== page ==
Academic journal article Journal of Religion and Popular Culture

Transgressing Boundaries in the Nine Inch Nails: The Grotesque as a Means to the Sacred

Academic journal article Journal of Religion and Popular Culture

Transgressing Boundaries in the Nine Inch Nails: The Grotesque as a Means to the Sacred

Article excerpt

Andrew Tatusko

Seton Hall University


The grotesque is often viewed as a subversive element injected into the fabric of social and religious structures for subversive and offensive purposes intended to garner increased market share and media exposure. As such it has been seen as barbaric or even demonic. However, other theories of the grotesque show that it is often a combination of social and aesthetic criticism that disrupts the ordered structure of experience in terms of boundaries and categories that compose that structure often in terms of explicit traditions, but also in terms of hidden assumptions and values that compose this structure. To this end, there is a connection of the grotesque to the sublime and the ambiguous. There is thus an element of the grotesque that lays claim to mystery and so, can act as a vehicle for understanding crucial concepts in studying divinity. Examples of religious ambiguity and the grotesque in popular culture disclose both aspects of the grotesque and also offer a fructuous medium from which the critical engagement of tradition, boundaries, and the grotesque itself can emerge. The grotesque aesthetic and explicitly religious quoting of the Nine Inch Nails provides a clear medium through which the tentative structure of boundaries is expressed creating creative space for the mystery of the sacred to emerge.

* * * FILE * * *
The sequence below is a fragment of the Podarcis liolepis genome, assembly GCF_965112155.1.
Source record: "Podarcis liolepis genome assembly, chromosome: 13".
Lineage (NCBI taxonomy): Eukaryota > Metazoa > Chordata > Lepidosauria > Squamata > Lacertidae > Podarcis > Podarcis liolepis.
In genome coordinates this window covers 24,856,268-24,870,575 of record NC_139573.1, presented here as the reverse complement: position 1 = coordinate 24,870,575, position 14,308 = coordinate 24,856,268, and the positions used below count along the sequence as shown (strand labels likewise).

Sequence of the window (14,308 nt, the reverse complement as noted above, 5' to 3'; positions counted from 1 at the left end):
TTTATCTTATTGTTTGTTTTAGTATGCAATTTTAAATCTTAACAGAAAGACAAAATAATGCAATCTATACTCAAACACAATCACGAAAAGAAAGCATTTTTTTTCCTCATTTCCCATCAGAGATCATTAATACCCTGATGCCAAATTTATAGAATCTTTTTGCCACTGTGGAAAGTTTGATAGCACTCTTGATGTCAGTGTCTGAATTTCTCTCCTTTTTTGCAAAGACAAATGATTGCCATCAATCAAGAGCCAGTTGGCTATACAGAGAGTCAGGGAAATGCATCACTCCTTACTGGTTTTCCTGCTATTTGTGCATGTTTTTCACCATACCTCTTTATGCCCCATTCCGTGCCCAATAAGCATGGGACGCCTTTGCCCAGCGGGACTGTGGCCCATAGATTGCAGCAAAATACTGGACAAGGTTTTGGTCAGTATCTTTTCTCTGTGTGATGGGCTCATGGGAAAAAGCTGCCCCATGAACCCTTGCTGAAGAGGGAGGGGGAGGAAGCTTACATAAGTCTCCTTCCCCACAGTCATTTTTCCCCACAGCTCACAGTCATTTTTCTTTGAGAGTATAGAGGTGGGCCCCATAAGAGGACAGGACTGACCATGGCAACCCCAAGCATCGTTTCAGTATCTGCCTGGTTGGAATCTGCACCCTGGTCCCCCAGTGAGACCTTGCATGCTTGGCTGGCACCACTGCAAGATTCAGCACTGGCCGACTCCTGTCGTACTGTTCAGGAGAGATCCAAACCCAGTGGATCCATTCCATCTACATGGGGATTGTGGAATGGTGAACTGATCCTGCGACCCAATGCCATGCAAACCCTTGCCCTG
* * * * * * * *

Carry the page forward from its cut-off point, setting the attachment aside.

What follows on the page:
[1] In Purity and Danger, Mary Douglas (2002) describes that which pollutes in terms of power. Pollution and impurity are elicited by disorder and run as a counter discourse to social order, reinforcing that order and sometimes destroying it. Either way, order is reified if impurity is either disposed of or introduced into a defined context. The issue here has less to do with impure elements in society per se than with the drawing and blurring of boundaries that maintain a coherent and ordered experience. The dualism of order and disorder is inscribed on the relationship between pure and impure. In between the two polarities is an ambiguous region that is neither disordered nor structured. In this "formless" region the greatest danger exists where power can be harnessed to reinforce order, or act as an agent to destroy it. It is this untamed power that reinforces boundaries by those who would draw them and can simultaneously destroy these boundaries if left unchecked.

[2] Douglas notes that power is often described in terms of witchcraft or sorcery in some instances or as an animus in others. Power along these lines is relegated to the boundaries of the disclosed and accepted order of experience. There is thus a risk involved in allowing the ambiguous to maintain its formless character. When ambiguity gains momentum, it threatens ordered experience, and threatens the boundaries that shape identity socially, psychologically and spiritually. Ambiguity is then marginalized by the accepted order.

[3] Douglas's work deals specifically with the relationship between primitive and modern culture in an effort to restore the currency of that distinction in anthropology. Her argument in concert with current thought about the notion of boundaries is a rich description that would greatly assist the current climate about what is acceptable and decent versus what is unacceptable and indecent in the terms stipulated by the FCC and Broadcast Decency Enforcement Act of 2004 (H.R. 3717). Moreover, the current debate regarding same-sex marriage, and the grotesque portrayal of the crucifixion of Jesus and the debate of how the Jews were portrayed in Mel Gibson's film The Passion of the Christ (2004) are each speaking to the issue of boundaries in their own way. The issue is where these boundaries have been drawn, how they were drawn, and how they are maintained. The challenge leveled against boundaries such as these is a normal re-negotiation of cultural language and norms. The problem seems to be in the response of actors who level protective and often exclusionary responses to any threat to established order and interpretation. …

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